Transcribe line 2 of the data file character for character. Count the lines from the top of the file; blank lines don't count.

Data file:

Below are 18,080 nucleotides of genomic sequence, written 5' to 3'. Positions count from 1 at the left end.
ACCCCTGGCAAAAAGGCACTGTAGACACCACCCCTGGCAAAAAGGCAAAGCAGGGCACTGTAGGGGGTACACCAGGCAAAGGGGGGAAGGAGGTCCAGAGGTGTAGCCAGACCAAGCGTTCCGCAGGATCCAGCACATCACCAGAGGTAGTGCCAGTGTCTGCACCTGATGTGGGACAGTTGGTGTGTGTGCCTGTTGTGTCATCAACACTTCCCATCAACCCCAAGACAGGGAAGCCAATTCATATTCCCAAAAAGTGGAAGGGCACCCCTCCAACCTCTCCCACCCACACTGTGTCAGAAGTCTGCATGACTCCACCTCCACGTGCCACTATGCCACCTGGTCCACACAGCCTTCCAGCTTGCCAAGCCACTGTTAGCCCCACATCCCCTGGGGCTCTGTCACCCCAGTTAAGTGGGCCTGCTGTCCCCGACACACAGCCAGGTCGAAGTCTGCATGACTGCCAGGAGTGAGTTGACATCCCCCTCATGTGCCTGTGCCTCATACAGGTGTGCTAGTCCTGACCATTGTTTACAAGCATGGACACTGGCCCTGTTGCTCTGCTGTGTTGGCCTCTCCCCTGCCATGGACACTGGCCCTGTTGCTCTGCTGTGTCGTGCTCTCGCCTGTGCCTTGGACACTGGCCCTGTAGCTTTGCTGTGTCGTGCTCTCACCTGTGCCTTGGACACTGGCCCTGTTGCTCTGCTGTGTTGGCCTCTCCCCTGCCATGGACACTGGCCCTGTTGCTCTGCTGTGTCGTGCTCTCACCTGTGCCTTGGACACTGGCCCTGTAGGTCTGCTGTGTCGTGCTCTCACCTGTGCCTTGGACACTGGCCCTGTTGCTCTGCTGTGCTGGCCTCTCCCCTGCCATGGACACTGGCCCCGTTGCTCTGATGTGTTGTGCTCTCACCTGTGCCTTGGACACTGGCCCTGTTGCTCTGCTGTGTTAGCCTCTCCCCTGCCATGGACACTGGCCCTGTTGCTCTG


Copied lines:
ACCCCTGGCAAAAAGGCACTGTAGACACCACCCCTGGCAAAAAGGCAAAGCAGGGCACTGTAGGGGGTACACCAGGCAAAGGGGGGAAGGAGGTCCAGAGGTGTAGCCAGACCAAGCGTTCCGCAGGATCCAGCACATCACCAGAGGTAGTGCCAGTGTCTGCACCTGATGTGGGACAGTTGGTGTGTGTGCCTGTTGTGTCATCAACACTTCCCATCAACCCCAAGACAGGGAAGCCAATTCATATTCCCAAAAAGTGGAAGGGCACCCCTCCAACCTCTCCCACCCACACTGTGTCAGAAGTCTGCATGACTCCACCTCCACGTGCCACTATGCCACCTGGTCCACACAGCCTTCCAGCTTGCCAAGCCACTGTTAGCCCCACATCCCCTGGGGCTCTGTCACCCCAGTTAAGTGGGCCTGCTGTCCCCGACACACAGCCAGGTCGAAGTCTGCATGACTGCCAGGAGTGAGTTGACATCCCCCTCATGTGCCTGTGCCTCATACAGGTGTGCTAGTCCTGACCATTGTTTACAAGCATGGACACTGGCCCTGTTGCTCTGCTGTGTTGGCCTCTCCCCTGCCATGGACACTGGCCCTGTTGCTCTGCTGTGTCGTGCTCTCGCCTGTGCCTTGGACACTGGCCCTGTAGCTTTGCTGTGTCGTGCTCTCACCTGTGCCTTGGACACTGGCCCTGTTGCTCTGCTGTGTTGGCCTCTCCCCTGCCATGGACACTGGCCCTGTTGCTCTGCTGTGTCGTGCTCTCACCTGTGCCTTGGACACTGGCCCTGTAGGTCTGCTGTGTCGTGCTCTCACCTGTGCCTTGGACACTGGCCCTGTTGCTCTGCTGTGCTGGCCTCTCCCCTGCCATGGACACTGGCCCCGTTGCTCTGATGTGTTGTGCTCTCACCTGTGCCTTGGACACTGGCCCTGTTGCTCTGCTGTGTTAGCCTCTCCCCTGCCATGGACACTGGCCCTGTTGCTCTG